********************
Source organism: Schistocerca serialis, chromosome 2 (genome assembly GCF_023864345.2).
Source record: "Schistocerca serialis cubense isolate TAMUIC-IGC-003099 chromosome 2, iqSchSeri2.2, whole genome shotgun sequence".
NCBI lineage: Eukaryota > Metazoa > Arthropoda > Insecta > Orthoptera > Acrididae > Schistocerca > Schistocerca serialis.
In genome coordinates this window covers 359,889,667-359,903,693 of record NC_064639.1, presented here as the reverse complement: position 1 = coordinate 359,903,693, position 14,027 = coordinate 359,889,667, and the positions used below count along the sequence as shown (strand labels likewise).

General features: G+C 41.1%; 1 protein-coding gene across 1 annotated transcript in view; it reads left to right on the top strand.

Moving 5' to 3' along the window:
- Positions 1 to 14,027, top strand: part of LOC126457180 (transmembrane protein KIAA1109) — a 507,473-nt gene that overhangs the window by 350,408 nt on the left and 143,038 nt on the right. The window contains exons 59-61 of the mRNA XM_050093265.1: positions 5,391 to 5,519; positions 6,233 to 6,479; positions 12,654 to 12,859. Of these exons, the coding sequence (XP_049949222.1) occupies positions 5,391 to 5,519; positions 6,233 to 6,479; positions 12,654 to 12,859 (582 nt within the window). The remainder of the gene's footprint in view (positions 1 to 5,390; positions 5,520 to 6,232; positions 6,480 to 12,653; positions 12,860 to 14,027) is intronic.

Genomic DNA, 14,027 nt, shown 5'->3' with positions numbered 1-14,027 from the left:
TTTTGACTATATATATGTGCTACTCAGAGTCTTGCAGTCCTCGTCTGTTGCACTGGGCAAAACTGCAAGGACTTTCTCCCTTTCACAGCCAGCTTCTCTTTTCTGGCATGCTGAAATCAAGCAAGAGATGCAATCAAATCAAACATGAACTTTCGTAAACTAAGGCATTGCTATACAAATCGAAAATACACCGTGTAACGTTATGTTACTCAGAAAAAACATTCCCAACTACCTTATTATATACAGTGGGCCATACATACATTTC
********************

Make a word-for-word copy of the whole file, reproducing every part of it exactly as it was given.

Source organism: Schistocerca serialis, chromosome 2 (genome assembly GCF_023864345.2).
Source record: "Schistocerca serialis cubense isolate TAMUIC-IGC-003099 chromosome 2, iqSchSeri2.2, whole genome shotgun sequence".
NCBI lineage: Eukaryota > Metazoa > Arthropoda > Insecta > Orthoptera > Acrididae > Schistocerca > Schistocerca serialis.
In genome coordinates this window covers 359,889,667-359,903,693 of record NC_064639.1, presented here as the reverse complement: position 1 = coordinate 359,903,693, position 14,027 = coordinate 359,889,667, and the positions used below count along the sequence as shown (strand labels likewise).

General features: G+C 41.1%; 1 protein-coding gene across 1 annotated transcript in view; it reads left to right on the top strand.

Moving 5' to 3' along the window:
- Positions 1 to 14,027, top strand: part of LOC126457180 (transmembrane protein KIAA1109) — a 507,473-nt gene that overhangs the window by 350,408 nt on the left and 143,038 nt on the right. The window contains exons 59-61 of the mRNA XM_050093265.1: positions 5,391 to 5,519; positions 6,233 to 6,479; positions 12,654 to 12,859. Of these exons, the coding sequence (XP_049949222.1) occupies positions 5,391 to 5,519; positions 6,233 to 6,479; positions 12,654 to 12,859 (582 nt within the window). The remainder of the gene's footprint in view (positions 1 to 5,390; positions 5,520 to 6,232; positions 6,480 to 12,653; positions 12,860 to 14,027) is intronic.

Genomic DNA, 14,027 nt, shown 5'->3' with positions numbered 1-14,027 from the left:
TTTTGACTATATATATGTGCTACTCAGAGTCTTGCAGTCCTCGTCTGTTGCACTGGGCAAAACTGCAAGGACTTTCTCCCTTTCACAGCCAGCTTCTCTTTTCTGGCATGCTGAAATCAAGCAAGAGATGCAATCAAATCAAACATGAACTTTCGTAAACTAAGGCATTGCTATACAAATCGAAAATACACCGTGTAACGTTATGTTACTCAGAAAAAACATTCCCAACTACCTTATTATATACAGTGGGCCATACATACATTTC